LL / 5e Mashup, Part I: Skills; Part II: The Rogue Class; and Part III: The Warrior Class by +Gavin Norman, from the blog The City of Iron: These mashups of various parts of Fifth Edition Dungeons & Dragons and Labyrinth Lord are really interesting. I kind of love mashups on the whole so this is really in a sweet spot for me.

Clerical Work Part 17: Specialty Priests of Kossuth for D&D 5th Edition by +Mark Craddock, from the blog Cross Planes: Mark's continuing series of post attempting to bring the Specialty Priest from 2nd Edition into 5th Edition through feats.

Elemental, I choose you! by +Daniel Davis, from the blog Detect Magic: Daniel has this fantastic idea about treating elementals like Pokemon. I really dig the idea because it kind of makes the enemies you encounter unpredictable in a way that could really become one hell of a fun challenge.

My Rule Zero by +Jens D., from the blog The Disoriented Ranger: Everyone has a rule in their role-laying games that is central to how they play. For some this rule is, "The Dungeon Master is always right," and that's fine but not everyone holds that as a central tenet of their Game Mastering. Jens certainly doesn't, do you?

Disorder vs. Disaster  by +Peter V. Dell'Orto, from the blog Dungeon Fantastic: When you think about games like Dungeons and Dragons is the world you're playing in suffering from disorder or from some post-apocalyptic disaster? Peter contends that most of us D&D players are exploring worlds suffering from disorder. What do you think?

A Tale of Carnage and Revenge by +Jens D., from the blog The Disoriented Ranger: A short, enjoyable bit of fiction that makes me way too happy. I really dug the way he wrote this one.

Jackalware by Blanca Martinez and Joe Sparrow, from the blog Dungeons and Drawings: If this evocative drawing by Blanca and Joe doesn't get you interested in throwing a Jackalware at your players than I honestly don't know what's wrong with. Also, these guys are amazing and you should totally peruse their archives for some kick-ass illustrations of over 300 monsters.

The Ax Grinders Goal by +Mark Van Vlack, from the blog Dust_Pan_Games: An alternative way to reward revenge plots that goes beyond just a satisfying chop to the neck and an end to an imaginary life. Like so many of Mark's efforts on game design he has a way of taking you beyond the complicated mechanics and making the whole thing into something not only enjoyable to read but that feels easy to implement into your own games.

Cultist by +Mike Bridges, from the blog Greyhawkery: This funny one off comic from Mike is a great introduction to not only his sense of humor but to the sort of things he does with his fantastic Greyhawk comic. If you've not checked him out before now is a great time to do so!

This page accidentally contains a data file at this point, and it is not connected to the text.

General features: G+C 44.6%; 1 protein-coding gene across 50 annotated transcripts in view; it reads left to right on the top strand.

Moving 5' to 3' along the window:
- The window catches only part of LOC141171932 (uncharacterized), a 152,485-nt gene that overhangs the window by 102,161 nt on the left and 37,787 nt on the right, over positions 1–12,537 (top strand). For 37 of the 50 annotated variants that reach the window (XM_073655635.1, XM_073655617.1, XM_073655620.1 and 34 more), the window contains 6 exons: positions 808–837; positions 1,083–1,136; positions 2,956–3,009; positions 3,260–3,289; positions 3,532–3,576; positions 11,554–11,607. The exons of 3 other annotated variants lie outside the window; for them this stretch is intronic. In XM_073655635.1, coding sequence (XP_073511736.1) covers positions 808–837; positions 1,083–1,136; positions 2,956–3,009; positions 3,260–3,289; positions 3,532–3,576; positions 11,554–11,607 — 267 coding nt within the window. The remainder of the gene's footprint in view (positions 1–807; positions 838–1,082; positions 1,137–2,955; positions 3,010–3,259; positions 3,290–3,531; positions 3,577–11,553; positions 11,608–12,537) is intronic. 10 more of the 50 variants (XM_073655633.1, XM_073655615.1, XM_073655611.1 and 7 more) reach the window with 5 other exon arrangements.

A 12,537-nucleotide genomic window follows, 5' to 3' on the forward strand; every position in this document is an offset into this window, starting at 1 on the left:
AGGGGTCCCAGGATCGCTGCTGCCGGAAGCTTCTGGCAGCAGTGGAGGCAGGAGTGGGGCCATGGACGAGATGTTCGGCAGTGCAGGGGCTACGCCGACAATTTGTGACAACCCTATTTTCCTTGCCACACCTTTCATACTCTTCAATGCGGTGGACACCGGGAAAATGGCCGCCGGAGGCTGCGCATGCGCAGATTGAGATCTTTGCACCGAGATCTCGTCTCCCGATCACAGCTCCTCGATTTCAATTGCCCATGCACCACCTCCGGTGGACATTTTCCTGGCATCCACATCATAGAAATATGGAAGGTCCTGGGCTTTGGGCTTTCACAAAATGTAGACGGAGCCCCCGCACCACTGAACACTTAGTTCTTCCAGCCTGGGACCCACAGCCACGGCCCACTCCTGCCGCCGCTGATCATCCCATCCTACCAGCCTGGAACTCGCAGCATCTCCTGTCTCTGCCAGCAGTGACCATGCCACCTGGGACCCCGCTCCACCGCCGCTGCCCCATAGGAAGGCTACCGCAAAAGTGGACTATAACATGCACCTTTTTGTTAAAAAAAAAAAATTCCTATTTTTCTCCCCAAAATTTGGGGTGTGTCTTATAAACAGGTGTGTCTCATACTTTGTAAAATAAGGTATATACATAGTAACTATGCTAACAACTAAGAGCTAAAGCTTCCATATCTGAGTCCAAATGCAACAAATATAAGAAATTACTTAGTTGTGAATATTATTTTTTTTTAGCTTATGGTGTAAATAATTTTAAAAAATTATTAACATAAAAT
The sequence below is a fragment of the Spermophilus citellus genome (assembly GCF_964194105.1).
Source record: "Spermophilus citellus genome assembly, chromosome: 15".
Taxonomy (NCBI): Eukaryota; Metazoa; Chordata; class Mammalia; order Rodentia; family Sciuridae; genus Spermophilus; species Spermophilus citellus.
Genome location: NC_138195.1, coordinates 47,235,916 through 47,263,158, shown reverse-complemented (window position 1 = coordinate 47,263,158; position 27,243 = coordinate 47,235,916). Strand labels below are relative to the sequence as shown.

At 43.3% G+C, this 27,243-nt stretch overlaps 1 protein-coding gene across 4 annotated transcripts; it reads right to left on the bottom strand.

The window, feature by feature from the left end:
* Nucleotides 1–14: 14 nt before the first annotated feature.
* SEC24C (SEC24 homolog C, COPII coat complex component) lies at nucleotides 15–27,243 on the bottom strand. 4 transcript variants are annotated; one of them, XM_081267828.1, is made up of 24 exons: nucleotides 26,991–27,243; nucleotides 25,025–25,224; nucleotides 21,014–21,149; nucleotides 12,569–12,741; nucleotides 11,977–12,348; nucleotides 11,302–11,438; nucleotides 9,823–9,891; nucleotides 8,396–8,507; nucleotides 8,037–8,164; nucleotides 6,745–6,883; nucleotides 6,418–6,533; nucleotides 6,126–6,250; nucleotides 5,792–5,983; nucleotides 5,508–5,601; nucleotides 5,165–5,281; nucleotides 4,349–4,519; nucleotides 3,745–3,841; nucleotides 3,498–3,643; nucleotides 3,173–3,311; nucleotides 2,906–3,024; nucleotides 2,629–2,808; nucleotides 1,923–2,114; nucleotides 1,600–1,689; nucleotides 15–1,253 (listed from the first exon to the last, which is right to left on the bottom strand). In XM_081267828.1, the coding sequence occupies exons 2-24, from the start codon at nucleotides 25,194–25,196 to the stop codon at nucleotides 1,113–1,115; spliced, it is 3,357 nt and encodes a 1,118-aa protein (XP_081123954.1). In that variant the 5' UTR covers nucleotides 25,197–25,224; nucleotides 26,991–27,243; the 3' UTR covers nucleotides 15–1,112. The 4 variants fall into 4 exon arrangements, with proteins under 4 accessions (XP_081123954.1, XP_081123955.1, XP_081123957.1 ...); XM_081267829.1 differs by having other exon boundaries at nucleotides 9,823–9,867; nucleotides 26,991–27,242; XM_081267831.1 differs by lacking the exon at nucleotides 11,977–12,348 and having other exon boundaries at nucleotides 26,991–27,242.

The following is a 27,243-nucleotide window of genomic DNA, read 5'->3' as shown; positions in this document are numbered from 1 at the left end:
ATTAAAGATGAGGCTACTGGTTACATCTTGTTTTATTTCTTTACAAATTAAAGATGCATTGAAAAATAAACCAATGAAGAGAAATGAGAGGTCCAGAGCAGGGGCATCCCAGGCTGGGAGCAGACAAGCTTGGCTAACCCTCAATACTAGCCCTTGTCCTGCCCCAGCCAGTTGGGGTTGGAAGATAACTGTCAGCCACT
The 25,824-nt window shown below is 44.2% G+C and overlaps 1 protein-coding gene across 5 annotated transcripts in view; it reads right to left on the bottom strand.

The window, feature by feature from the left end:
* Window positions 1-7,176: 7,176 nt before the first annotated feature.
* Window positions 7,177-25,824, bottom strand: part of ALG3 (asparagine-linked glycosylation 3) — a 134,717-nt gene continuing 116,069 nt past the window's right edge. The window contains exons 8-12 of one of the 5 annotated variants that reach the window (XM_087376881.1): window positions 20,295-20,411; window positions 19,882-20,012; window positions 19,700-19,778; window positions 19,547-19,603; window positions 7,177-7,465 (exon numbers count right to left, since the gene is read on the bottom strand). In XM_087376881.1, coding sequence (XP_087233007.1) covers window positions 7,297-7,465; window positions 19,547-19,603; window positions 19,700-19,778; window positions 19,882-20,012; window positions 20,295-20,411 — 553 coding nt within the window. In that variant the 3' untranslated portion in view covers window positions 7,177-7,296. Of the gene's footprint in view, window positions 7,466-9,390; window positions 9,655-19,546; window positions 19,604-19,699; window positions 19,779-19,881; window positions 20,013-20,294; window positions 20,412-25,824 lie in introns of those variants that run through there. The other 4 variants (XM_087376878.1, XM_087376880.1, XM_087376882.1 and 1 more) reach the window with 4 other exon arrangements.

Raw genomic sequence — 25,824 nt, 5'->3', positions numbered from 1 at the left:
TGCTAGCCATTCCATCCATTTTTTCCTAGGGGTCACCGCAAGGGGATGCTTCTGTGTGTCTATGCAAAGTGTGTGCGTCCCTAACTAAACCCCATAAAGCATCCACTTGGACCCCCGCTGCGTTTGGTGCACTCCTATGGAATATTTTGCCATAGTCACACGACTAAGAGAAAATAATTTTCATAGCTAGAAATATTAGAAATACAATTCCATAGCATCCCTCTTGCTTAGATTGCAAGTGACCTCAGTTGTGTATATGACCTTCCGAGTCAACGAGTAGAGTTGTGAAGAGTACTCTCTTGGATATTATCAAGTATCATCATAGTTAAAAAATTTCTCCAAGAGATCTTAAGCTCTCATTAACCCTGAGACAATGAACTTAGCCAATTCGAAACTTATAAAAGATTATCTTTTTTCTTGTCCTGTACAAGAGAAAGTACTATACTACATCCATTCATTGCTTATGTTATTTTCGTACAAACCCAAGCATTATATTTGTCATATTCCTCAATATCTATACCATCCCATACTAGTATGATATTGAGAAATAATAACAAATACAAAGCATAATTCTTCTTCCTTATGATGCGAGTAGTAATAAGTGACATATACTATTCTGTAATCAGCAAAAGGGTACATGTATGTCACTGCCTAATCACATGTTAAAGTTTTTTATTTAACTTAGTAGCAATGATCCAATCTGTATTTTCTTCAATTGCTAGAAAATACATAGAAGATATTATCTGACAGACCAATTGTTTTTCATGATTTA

Clerics of Blackmoor by DHBoggs, from the blog Hidden in Shadows: The Cleric class originated in the Blackmoor supplement yet we have scant little in way of information about the clerics of Blackmoor. DHBoggs attempts to rectify that in this rather enjoyable post.

I ran Torchbearer by +Natalie Bennett, from the blog How to Start a Revolution in 21 Days or Less: Torchbearer is one of those games that I have an unreasonable fascination with in spite of never having actually gotten a copy of the game; so reading Natalie's experiences with it is right up my alley.

R.E.V.E.N.G.E. by +Alasdair Cunningham, from the blog Iron Rations: There is something so exciting about an organization dedicated to fighting back against the heroes of your campaign; someone your villains can call on when everything goes against them. I love the idea and in Alasdair's capable hands they become the stuff of nightmares for your players.

The Future of GURPS? by Jeff Lees, from the blog Jeff's Hobby Blog: There are hints that a new edition of GURPS may be in the offing and it brings a lot of questions with it. Jeff has some thoughts on where GURPS has been and where it should go in the future.

 Arts & Crafts: Morbidly Encumbered edition by Rose and +Logan Knight, from the blog Last Gasp: Open this article and be jealous. It's okay, really. These cats who play with Logan and Rose just happen to get all the cool shit you wish your Game Master would do for you. So you might as well know what it is that you want when you pick out your next Game Master.

I think level drain is stupid by +Patrick Henry Downs, from the blog Nerdwerds: There is a legitimate argument that has been going on for some time now in our hobby that revolves around the use of level draining. Patrick puts forth a powerful argument against level drain.

D20 Disgust by +Zak Smith, from the blog Playing D&D with Porn Stars: A semi-funny table of reasons why a rpg book would suck so badly that you would throw it aside. Sadly some of the things he mentions are very close to things I've actually read and thrown a book across the room for doing.

Revenge, and Why Your NPCs Want It by +Travis Milam, from the blog The Rambling Roleplayer: Sometimes the idea that your NPCs might have something at stake in the games - well, beyond giving the player characters things like quest and loot. Travis, however, reminds us that they should bee more than just a blank face and numbers on a page. They should have motivations too.

Why I love Castles & Crusades by +Otto Q, from the blog Quarzis Games: Have you ever gotten the chance to play a game that captured your imagination? Otto has, and in this fantastic post about Castles & Crusades he'll have you loving it too. Well worth reading!

Closing Comments.

Due to the influx of spam comments on Dyvers I am closing the comments. I'm not currently doing anything with this blog, but I don'...